Published On October 7, 2019
DO DOCTORS HAVE A WEIGHT PROBLEM? Studies show that physicians, no less than members of the general population, show a marked bias against people who carry extra pounds. In the examination room, such attitudes can cause real harm, as physicians tend to spend less time with these patients and can overlook their non-weight-related symptoms. Fatima Cody Stanford is an obesity medicine physician at Massachusetts General Hospital and researches the effects of bariatric surgery and weight loss medications on adults and children. She also studies how bias against people who are overweight can shortchange patients, and how physicians can begin to see—and treat—the whole person.
Q: How can weight bias affect a patient’s health?
A: People who report that they have experienced bias about their weight are more likely to develop type 2 diabetes and metabolic disease. They are more likely to binge eat and less likely to exercise. Patients who feel they’ve been “fat shamed” have an increased risk of depression, anxiety and low self-esteem. And when these shaming behaviors come from a physician, the patient is more likely to avoid seeking medical care in the future.
Even when physicians don’t shame patients for their weight, their bias can show up in other ways. One patient went to her primary care provider with joint pain, but the physician wouldn’t send her to an orthopedist because obesity was assumed to be the culprit. The patient ended up having a huge cancer in her hip. Sometimes all we see is the obesity.
Q: Your research shows that weight bias is particularly harmful to children. Why?
A: The health effects of weight stigma accumulate over a lifetime. It shapes patients’ lifelong relationships with health care, which they see as a system that accuses them but doesn’t help them. Parents also report that they feel blamed, which can lead to families missing medical appointments.
Q: Why does bias persist in medicine?
A: We do a good job of learning about diseases that may result from weight gain, such as diabetes and sleep apnea. But most of us don’t learn enough about obesity itself to perceive it as a disease, even though the American Medical Association classified it that way in 2013. Instead we tend to think of obesity as a behavior or a character flaw, something that can be solved solely by eating less and exercising more. When weight loss doesn’t happen, we jump to the idea that patients are not adhering to treatment plans.
Q: How does it help to think of obesity as a disease?
A: It changes the idea that a patient is the primary or only contributor to obesity. When we see obesity as a disease, we take the time to learn about the complexity of its contributing factors, such as genetics, psychosocial factors or environmental toxins. It means that we take more seriously the current interventions for weight loss, such as bariatric surgery or medications, which my research shows are effective.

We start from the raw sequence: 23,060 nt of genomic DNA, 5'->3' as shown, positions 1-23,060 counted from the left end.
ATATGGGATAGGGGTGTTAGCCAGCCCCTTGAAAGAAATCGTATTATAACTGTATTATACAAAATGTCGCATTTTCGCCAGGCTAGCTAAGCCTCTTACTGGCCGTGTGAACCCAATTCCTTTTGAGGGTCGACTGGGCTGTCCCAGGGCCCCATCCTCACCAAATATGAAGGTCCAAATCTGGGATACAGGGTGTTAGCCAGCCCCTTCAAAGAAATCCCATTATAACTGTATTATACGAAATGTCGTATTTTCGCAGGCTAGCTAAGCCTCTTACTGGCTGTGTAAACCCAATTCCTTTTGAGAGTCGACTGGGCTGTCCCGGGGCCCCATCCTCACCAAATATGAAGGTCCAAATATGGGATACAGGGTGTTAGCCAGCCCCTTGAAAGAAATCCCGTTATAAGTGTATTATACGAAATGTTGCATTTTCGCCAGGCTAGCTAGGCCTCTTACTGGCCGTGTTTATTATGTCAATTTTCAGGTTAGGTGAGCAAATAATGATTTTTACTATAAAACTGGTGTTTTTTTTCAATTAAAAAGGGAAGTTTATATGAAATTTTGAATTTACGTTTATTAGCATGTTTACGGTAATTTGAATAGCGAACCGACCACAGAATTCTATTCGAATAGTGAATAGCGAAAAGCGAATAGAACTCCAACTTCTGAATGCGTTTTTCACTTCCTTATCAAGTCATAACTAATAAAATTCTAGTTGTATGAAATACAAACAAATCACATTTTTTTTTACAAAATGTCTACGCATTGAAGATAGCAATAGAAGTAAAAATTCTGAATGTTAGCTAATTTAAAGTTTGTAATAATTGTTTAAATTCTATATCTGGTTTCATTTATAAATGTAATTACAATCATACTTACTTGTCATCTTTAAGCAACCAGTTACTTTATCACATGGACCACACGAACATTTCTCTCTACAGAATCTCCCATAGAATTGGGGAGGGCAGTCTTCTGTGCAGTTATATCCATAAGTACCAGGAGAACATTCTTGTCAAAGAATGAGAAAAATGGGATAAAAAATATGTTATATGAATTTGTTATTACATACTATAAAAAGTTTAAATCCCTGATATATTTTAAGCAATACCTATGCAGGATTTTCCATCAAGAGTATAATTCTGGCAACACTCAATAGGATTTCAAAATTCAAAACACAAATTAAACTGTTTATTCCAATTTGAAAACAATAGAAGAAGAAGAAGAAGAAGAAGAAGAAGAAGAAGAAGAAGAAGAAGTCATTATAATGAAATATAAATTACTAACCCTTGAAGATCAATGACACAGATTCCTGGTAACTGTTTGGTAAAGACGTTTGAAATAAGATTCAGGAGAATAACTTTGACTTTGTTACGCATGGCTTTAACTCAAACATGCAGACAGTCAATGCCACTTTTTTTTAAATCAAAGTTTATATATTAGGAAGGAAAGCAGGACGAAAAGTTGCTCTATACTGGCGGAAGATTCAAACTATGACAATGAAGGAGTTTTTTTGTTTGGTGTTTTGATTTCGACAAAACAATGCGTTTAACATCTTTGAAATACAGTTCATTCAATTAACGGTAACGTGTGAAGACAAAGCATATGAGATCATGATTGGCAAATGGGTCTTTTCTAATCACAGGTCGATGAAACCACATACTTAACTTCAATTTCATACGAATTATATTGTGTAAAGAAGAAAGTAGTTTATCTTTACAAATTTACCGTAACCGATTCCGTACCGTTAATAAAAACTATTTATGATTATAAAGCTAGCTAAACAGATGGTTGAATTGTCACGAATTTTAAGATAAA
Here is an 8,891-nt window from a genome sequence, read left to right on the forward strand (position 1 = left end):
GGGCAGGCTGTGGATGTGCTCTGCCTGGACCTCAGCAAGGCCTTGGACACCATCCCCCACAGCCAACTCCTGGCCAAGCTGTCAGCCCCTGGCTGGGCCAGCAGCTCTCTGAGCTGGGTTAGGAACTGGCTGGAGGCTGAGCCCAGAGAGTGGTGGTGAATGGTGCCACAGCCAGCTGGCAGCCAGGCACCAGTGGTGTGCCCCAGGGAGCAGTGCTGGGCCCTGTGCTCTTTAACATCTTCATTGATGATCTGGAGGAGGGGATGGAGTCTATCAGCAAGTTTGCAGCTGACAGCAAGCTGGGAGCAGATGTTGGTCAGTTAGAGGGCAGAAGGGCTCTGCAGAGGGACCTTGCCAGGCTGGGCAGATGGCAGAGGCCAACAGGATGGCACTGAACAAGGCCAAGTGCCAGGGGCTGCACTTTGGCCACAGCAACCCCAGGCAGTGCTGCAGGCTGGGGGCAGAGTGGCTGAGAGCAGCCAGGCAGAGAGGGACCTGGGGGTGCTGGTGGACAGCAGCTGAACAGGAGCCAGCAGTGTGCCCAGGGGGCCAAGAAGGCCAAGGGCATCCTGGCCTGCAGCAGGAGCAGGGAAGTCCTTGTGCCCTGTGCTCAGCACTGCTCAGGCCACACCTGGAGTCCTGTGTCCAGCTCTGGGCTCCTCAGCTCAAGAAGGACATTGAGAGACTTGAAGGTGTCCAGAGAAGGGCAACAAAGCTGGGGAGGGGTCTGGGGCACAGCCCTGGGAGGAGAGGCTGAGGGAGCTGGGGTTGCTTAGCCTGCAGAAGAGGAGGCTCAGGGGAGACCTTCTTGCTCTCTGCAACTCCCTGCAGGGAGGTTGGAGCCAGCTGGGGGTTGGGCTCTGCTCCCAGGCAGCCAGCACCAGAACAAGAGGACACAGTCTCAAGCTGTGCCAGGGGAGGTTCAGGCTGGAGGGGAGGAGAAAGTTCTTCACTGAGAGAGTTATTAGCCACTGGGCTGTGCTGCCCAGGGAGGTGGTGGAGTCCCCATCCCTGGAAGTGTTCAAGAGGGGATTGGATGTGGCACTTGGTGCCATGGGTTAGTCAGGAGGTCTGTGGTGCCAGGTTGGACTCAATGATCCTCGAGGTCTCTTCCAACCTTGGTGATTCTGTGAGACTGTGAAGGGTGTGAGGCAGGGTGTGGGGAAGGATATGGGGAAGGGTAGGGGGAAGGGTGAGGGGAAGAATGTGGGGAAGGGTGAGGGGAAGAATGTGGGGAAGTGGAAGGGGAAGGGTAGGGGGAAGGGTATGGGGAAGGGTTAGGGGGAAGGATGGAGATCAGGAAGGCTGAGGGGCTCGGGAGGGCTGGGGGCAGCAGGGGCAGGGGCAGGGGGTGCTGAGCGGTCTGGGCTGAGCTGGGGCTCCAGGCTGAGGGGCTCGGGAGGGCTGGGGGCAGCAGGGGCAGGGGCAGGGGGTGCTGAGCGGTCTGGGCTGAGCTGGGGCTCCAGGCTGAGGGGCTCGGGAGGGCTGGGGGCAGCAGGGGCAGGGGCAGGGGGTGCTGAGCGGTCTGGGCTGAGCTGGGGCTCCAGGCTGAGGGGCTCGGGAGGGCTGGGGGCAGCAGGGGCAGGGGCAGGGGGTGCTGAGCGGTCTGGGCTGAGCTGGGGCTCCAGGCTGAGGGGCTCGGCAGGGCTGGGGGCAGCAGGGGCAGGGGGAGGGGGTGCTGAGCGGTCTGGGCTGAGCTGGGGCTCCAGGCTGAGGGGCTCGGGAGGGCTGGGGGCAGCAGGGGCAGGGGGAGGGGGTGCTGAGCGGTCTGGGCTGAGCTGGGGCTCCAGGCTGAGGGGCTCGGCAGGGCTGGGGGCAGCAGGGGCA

In a survey I published in 2015 in the International Journal of Family Medicine, we found that primary care doctors don’t feel they have the knowledge to treat obesity medically, especially in recommending bariatric surgery. There’s a particular squeamishness on the part of pediatricians. But I’ve had patients who had surgery at 15, and their metabolic profile, their weight status and their outlook on life completely changed. We are able to place several obesity-related diseases in remission when we acknowledge obesity and treat it as a disease. If someone comes into my office with poorly controlled type 2 diabetes and dangerously high blood sugar, it would be medical malpractice for me to let that patient go home with the mantra to just “eat less and exercise more.”
Q: How can doctors advise weight loss without seeming to be biased?
A: Using people-centric language helps. Patients are not obese; they have obesity. In some cases it can be severe, but not “morbid”—which is a loaded term. Be direct with your patients but acknowledge that they are human beings who deserve respect. Give them the license to express who they are and why they struggle with their weight. Just withhold the judgment.
Stay on the frontiers of medicine
- The Dawn of the Bionic Pancreas
Automated systems could soon take the guesswork out of managing diabetes. But will patients trust them with their lives?
- The Food Pharmacy
Poor diet makes some health conditions much worse. For Rita Nguyen, that’s an invitation for hospitals to step into the kitchen.
- How Poor Diet Shapes the Brain
A high-fat, high-sugar diet can cause harm to the hippocampus—and that may lead, perversely, to even worse impulses around unhealthy food.